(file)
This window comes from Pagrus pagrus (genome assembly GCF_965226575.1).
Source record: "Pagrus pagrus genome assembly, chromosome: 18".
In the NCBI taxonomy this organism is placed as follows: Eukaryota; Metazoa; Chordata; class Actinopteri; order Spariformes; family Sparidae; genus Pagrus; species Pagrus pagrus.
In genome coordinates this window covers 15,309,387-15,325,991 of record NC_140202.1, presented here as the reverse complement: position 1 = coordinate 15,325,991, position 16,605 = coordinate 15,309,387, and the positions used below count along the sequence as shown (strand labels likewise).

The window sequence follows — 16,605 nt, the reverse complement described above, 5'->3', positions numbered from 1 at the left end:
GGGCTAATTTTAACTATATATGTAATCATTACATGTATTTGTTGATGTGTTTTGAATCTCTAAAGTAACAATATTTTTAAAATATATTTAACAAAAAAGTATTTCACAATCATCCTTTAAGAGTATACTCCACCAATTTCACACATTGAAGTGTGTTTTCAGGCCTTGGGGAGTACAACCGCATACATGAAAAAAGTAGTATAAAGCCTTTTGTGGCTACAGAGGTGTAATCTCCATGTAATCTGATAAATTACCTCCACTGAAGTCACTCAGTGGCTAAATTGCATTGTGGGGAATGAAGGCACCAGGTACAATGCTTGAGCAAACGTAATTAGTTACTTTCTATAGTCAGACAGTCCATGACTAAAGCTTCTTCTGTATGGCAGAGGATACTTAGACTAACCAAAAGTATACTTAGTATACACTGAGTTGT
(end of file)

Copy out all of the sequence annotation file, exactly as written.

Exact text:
This window comes from Pagrus pagrus (genome assembly GCF_965226575.1).
Source record: "Pagrus pagrus genome assembly, chromosome: 18".
In the NCBI taxonomy this organism is placed as follows: Eukaryota; Metazoa; Chordata; class Actinopteri; order Spariformes; family Sparidae; genus Pagrus; species Pagrus pagrus.
In genome coordinates this window covers 15,309,387-15,325,991 of record NC_140202.1, presented here as the reverse complement: position 1 = coordinate 15,325,991, position 16,605 = coordinate 15,309,387, and the positions used below count along the sequence as shown (strand labels likewise).

The window sequence follows — 16,605 nt, the reverse complement described above, 5'->3', positions numbered from 1 at the left end:
GGGCTAATTTTAACTATATATGTAATCATTACATGTATTTGTTGATGTGTTTTGAATCTCTAAAGTAACAATATTTTTAAAATATATTTAACAAAAAAGTATTTCACAATCATCCTTTAAGAGTATACTCCACCAATTTCACACATTGAAGTGTGTTTTCAGGCCTTGGGGAGTACAACCGCATACATGAAAAAAGTAGTATAAAGCCTTTTGTGGCTACAGAGGTGTAATCTCCATGTAATCTGATAAATTACCTCCACTGAAGTCACTCAGTGGCTAAATTGCATTGTGGGGAATGAAGGCACCAGGTACAATGCTTGAGCAAACGTAATTAGTTACTTTCTATAGTCAGACAGTCCATGACTAAAGCTTCTTCTGTATGGCAGAGGATACTTAGACTAACCAAAAGTATACTTAGTATACACTGAGTTGT